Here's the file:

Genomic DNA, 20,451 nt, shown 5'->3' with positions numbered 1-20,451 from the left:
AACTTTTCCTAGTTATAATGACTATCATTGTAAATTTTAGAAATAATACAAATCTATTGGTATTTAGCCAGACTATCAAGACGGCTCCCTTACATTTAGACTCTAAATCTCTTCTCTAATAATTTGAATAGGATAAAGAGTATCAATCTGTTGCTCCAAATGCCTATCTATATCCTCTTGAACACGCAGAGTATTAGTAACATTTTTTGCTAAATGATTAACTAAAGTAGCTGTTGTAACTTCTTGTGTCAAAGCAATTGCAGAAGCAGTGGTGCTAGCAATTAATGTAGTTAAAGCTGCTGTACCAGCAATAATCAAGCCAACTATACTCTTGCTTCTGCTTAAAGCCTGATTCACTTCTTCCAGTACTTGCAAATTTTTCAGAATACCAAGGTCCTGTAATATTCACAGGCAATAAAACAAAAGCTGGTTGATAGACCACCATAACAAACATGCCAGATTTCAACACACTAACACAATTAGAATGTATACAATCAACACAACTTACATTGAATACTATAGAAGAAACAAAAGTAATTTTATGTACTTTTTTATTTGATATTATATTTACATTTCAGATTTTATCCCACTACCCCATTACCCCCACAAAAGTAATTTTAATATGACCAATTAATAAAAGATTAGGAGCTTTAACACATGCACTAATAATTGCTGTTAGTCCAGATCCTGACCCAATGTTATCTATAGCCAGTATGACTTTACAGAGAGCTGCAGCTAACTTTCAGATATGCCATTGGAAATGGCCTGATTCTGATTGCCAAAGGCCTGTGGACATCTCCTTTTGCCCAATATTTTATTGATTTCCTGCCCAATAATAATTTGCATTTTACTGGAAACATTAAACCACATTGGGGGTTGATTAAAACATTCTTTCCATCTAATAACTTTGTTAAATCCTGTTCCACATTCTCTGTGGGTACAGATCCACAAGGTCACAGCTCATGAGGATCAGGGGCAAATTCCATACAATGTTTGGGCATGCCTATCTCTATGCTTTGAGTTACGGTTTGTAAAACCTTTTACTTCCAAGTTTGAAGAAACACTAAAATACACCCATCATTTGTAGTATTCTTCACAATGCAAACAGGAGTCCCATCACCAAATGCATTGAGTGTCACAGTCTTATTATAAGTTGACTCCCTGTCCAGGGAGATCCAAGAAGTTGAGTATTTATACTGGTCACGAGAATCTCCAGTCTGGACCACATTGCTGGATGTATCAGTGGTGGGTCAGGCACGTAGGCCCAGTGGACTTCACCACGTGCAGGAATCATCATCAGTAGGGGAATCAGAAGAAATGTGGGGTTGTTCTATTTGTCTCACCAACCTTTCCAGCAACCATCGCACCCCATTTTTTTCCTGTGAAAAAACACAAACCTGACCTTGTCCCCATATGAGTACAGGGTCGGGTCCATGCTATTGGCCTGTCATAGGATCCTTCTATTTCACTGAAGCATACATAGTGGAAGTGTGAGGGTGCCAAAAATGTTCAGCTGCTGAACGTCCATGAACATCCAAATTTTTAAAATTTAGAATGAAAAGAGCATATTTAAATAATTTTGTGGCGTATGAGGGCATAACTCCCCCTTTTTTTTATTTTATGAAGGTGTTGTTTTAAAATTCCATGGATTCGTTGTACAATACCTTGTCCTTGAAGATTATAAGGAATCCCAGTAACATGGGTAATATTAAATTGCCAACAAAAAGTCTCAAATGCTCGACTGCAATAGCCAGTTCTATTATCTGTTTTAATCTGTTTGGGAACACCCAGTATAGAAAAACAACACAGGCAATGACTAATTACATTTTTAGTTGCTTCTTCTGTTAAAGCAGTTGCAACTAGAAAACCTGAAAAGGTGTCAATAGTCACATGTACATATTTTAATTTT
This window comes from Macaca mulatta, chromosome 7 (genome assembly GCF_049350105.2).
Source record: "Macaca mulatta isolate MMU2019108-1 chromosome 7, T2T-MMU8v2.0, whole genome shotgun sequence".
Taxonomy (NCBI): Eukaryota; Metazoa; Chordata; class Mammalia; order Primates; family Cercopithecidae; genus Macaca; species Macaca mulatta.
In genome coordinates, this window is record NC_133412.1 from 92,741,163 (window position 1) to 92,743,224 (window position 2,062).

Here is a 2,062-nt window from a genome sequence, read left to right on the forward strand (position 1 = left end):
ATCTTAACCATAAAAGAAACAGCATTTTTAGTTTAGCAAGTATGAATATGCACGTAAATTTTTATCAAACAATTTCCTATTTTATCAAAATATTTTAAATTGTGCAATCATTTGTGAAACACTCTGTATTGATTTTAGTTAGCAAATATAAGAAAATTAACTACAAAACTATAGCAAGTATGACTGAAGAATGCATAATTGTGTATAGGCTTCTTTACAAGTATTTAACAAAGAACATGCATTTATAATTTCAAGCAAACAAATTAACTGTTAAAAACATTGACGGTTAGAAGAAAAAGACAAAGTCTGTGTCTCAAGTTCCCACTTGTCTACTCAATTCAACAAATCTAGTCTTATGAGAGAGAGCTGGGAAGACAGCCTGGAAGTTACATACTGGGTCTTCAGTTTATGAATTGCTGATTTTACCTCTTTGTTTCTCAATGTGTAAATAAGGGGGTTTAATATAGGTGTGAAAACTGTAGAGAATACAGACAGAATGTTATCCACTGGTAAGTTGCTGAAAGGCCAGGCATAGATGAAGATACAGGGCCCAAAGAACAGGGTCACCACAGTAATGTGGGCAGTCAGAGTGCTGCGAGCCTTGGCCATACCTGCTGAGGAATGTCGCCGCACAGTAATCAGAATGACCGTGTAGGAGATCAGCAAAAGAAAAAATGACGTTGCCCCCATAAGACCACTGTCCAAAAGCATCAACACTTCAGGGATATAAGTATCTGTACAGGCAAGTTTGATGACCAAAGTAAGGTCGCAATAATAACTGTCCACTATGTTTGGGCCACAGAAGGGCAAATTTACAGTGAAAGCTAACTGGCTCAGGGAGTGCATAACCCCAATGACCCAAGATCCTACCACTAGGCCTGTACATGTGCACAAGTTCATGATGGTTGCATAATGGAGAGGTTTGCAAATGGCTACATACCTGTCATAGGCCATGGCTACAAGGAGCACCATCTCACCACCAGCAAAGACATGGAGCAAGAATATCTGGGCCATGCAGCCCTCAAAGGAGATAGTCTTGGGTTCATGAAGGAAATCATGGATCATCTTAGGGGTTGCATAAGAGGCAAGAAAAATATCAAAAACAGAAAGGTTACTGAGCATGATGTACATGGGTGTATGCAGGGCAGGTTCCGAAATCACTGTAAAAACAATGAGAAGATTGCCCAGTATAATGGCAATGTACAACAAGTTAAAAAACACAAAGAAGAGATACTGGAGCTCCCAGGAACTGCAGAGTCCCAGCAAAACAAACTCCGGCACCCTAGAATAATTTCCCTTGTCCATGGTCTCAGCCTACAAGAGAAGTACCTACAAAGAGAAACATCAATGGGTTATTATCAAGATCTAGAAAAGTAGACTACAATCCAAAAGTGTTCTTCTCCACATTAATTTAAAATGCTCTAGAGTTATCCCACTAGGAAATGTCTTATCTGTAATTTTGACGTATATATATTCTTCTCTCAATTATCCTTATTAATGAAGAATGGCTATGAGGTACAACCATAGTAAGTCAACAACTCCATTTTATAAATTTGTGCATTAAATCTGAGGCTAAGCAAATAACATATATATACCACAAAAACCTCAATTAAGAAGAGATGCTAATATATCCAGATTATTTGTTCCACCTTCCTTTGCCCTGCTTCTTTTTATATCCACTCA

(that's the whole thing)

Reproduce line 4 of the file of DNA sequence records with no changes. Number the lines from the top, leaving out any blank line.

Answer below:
Source record: "Macaca mulatta isolate MMU2019108-1 chromosome 7, T2T-MMU8v2.0, whole genome shotgun sequence".